operationalization of the concept. Alternative operationalizations are evident in the variety of types and numbers of questions used in various surveys to measure functioning and participation. Empirical evidence suggests that even minor variations in how one operationalizes the concept of disability can result in significant variations in the estimates of the population of persons with disabilities in the United States (see, for example, McNeil, 1993). Consideration of alternative design options for household-based survey measures of the population of persons with work disabilities requires that SSA invest in understanding how divergent measurement may affect estimates of the potential pool of applicants for SSA benefits as well as estimates of the population of potential beneficiaries.

The task of using household-based surveys for the measurement of persons with work disabilities is further complicated by the dynamic state of the field at the time of this writing. A number of research activities, both within the United States and internationally, related to the measurement of disability via the survey interview process, will most likely result in major changes to question wording and questionnaire design over the next decade. Several federal statistical agencies, including, but not limited to, the Bureau of Labor Statistics and the Bureau of Justice Statistics, are testing questionnaires to meet legislative or executive branch mandates related to the production of statistics by disability status. The adoption of the second revision of the International Classification of Impairments, Disabilities, and Handicaps (renamed ICIDH-2: International Classification of Functioning, Disability, and Health) by the 54th World Health Assembly provides a classification system and framework for the development of disability measures in surveys. Much of the international research on disability measurement is focused on the development of valid and reliable instruments that map conceptually to the ICIDH-2, including measurement of the environment. Other research activities are attempting to address gaps in the current state of knowledge concerning the measurement error properties of disability statistics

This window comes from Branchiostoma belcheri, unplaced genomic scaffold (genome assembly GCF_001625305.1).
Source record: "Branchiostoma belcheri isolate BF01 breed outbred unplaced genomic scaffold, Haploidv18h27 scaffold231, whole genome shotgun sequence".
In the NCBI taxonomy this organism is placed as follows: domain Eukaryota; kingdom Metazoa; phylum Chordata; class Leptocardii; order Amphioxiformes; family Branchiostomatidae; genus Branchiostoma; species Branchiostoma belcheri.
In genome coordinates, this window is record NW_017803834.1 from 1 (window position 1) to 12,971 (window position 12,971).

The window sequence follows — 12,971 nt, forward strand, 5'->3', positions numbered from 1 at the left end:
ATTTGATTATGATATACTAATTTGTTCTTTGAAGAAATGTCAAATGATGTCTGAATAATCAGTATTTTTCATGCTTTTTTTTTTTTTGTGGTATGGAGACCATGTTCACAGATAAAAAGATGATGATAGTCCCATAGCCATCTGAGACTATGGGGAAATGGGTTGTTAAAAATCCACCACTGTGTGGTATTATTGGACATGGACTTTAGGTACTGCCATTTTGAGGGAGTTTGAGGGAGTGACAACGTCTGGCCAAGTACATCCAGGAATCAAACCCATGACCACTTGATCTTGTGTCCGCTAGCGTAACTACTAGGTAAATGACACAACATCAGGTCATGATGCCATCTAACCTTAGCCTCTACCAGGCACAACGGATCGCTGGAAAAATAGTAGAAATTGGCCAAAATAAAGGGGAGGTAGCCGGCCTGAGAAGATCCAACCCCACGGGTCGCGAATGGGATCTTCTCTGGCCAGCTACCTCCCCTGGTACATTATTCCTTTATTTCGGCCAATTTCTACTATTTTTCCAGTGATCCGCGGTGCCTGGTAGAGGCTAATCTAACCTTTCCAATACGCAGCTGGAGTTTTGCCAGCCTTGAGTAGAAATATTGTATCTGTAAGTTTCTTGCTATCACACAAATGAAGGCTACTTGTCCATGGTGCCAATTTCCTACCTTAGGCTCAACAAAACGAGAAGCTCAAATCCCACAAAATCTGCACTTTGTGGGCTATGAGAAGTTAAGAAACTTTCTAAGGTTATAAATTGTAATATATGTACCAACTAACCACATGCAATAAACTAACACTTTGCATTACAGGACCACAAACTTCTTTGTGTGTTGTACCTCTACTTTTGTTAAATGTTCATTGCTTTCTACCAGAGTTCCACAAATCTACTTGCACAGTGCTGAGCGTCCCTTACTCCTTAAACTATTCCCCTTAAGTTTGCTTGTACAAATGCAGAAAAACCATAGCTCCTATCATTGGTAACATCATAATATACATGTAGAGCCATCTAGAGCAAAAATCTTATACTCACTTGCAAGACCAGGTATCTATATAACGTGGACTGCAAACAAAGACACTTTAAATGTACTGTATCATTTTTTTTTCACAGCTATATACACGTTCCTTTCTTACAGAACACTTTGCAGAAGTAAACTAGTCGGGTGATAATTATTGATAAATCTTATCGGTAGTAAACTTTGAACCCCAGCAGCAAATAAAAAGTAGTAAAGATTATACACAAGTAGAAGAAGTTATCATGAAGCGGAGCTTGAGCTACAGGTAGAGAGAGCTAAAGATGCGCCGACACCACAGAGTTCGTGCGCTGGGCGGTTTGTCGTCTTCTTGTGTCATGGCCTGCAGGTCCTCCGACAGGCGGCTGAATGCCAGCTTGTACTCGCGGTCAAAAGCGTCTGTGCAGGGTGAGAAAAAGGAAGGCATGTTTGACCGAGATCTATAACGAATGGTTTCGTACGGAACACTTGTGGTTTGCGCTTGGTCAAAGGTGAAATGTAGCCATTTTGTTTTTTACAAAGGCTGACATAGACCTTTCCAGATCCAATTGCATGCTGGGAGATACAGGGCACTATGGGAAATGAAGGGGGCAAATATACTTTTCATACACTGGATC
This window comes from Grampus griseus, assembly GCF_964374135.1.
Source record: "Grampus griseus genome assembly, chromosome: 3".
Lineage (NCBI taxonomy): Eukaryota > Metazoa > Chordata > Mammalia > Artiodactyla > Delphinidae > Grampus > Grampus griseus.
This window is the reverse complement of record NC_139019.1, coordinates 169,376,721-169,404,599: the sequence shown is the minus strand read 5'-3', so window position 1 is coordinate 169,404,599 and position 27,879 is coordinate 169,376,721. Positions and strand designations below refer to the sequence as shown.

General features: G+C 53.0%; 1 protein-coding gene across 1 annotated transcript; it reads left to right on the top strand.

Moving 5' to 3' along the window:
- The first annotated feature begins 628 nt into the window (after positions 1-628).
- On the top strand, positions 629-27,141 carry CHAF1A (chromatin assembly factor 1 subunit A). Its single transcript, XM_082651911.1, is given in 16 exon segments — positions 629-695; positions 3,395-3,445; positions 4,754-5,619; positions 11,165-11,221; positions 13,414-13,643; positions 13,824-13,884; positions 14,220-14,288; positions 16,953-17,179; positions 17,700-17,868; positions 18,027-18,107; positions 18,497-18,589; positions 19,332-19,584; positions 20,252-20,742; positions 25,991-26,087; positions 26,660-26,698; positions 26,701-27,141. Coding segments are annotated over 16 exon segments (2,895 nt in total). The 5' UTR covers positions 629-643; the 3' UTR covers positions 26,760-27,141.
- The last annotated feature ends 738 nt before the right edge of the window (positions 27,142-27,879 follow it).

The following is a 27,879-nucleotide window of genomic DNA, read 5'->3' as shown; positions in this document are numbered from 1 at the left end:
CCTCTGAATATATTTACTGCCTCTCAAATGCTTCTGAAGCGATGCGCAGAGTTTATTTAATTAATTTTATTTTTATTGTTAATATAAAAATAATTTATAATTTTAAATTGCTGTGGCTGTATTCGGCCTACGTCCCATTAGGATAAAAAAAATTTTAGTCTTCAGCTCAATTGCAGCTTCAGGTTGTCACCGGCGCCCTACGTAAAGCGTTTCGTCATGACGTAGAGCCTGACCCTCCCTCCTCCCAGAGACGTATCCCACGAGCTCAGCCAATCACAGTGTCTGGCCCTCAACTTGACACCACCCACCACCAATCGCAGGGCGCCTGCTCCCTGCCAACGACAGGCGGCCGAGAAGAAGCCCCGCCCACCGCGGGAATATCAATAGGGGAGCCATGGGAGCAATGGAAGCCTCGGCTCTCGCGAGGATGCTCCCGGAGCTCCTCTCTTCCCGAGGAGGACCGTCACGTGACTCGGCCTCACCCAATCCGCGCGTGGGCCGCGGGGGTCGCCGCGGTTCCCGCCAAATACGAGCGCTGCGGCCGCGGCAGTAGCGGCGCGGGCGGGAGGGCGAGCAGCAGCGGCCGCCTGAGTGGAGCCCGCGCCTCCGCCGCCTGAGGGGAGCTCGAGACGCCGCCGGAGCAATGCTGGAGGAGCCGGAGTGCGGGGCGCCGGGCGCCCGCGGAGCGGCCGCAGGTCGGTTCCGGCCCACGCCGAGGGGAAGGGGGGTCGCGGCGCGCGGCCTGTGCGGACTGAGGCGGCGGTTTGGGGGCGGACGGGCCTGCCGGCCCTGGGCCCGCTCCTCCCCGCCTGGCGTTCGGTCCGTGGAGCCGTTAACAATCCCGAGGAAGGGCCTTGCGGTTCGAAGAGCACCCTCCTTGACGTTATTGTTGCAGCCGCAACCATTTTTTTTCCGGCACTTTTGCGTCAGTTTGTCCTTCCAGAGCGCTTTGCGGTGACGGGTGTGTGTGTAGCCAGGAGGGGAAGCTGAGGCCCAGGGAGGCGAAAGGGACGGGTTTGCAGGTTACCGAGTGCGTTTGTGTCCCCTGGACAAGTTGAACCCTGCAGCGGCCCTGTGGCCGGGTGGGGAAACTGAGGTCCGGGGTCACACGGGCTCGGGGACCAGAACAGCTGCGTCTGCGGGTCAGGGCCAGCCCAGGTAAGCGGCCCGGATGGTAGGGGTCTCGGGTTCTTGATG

In light of the challenges facing SSA, this paper attempts to outline and discuss design options related to the measurement of persons with work disabilities and the measurement of persons eligible for SSA benefits. The paper examines a broad range of alternatives for SSA to consider, ranging from the development of its own data collection and measurement system3 to the use of other federal data collection efforts for ongoing monitoring. We begin by examining the disparities between the definition of persons with work disabilities used by SSA and the models


The use of the term “measurement system” is intended to refer to an integrated, long-term data collection system as compared to periodic, uncoordinated data collection efforts.

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